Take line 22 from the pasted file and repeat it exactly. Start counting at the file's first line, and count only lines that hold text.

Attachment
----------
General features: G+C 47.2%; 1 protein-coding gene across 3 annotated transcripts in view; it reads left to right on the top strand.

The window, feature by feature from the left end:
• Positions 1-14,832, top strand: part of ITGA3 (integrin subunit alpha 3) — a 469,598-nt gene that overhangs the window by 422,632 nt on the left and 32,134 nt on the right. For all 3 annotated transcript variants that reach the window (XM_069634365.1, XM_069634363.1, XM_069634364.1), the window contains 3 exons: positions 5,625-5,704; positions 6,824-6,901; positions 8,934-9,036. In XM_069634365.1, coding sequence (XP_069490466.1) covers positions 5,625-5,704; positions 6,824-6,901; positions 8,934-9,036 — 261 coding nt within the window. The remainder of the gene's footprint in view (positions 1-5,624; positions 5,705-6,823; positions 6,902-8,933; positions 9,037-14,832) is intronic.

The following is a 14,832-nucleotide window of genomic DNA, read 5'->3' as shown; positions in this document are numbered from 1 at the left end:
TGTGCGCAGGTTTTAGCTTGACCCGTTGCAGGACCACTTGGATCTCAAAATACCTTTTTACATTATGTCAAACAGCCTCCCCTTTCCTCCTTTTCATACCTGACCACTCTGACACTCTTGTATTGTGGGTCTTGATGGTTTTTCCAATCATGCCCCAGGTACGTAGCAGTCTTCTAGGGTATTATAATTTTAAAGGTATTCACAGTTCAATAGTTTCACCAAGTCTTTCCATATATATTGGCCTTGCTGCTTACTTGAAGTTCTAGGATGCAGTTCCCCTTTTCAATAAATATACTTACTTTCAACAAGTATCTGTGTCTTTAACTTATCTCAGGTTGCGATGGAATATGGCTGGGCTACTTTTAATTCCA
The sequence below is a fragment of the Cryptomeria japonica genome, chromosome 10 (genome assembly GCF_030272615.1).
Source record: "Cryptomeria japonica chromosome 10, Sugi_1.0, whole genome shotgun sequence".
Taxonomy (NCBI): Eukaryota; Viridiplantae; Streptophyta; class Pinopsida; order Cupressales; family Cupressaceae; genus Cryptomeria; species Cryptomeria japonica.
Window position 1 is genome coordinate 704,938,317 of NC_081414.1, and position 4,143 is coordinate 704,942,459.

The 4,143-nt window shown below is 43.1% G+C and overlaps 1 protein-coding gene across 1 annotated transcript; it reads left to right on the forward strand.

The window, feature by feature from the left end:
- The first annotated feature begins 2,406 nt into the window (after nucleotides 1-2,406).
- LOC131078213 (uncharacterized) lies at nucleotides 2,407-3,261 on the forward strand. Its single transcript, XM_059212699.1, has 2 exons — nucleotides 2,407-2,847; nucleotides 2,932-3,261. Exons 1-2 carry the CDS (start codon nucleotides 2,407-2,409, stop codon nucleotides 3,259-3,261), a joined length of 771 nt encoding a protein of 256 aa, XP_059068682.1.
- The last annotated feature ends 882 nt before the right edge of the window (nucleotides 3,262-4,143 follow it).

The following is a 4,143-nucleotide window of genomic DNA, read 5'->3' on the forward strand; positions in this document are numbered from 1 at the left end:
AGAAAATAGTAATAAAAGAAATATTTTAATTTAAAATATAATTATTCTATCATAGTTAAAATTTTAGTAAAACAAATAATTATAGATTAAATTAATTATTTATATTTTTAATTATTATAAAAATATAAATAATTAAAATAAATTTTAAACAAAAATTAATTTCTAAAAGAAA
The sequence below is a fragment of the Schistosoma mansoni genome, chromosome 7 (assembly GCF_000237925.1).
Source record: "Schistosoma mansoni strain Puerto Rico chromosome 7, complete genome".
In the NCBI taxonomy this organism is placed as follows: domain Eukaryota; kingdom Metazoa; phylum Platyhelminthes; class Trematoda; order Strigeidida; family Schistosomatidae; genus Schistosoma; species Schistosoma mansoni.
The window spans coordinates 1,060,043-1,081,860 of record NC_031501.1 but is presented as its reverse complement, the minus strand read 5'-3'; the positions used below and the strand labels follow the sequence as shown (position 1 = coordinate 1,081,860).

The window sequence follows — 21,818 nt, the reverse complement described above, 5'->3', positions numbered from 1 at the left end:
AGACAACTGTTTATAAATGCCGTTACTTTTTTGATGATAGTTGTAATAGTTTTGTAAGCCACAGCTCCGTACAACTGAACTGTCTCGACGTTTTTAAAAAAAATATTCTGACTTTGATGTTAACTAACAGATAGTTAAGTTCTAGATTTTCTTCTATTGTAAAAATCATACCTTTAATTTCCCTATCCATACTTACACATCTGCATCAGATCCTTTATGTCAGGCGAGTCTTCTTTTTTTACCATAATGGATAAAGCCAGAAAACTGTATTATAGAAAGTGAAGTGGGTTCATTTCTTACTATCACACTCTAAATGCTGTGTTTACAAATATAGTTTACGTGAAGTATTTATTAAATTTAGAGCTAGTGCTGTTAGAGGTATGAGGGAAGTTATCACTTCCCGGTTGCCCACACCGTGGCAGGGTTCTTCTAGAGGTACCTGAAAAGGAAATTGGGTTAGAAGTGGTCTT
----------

AGACAACTGTTTATAAATGCCGTTACTTTTTTGATGATAGTTGTAATAGTTTTGTAAGCCACAGCTCCGTACAACTGAACTGTCTCGACGTTTTTAAAAAAAATATTCTGACTTTGATGTTAACTAACAGATAGTTAAGTTCTAGATTTTCTTCTATTGTAAAAATCATACCTTTAATTTCCCTATCCATACTTACACATCTGCATCAGATCCTTTATGTCAGGCGAGTCTTCTTTTTTTACCATAATGGATAAAGCCAGAAAACTGTATTATAGAAAGTGAAGTGGGTTCATTTCTTACTATCACACTCTAAATGCTGTGTTTACAAATATAGTTTACGTGAAGTATTTATTAAATTTAGAGCTAGTGCTGTTAGAGGTATGAGGGAAGTTATCACTTCCCGGTTGCCCACACCGTGGCAGGGTTCTTCTAGAGGTACCTGAAAAGGAAATTGGGTTAGAAGTGGTCTT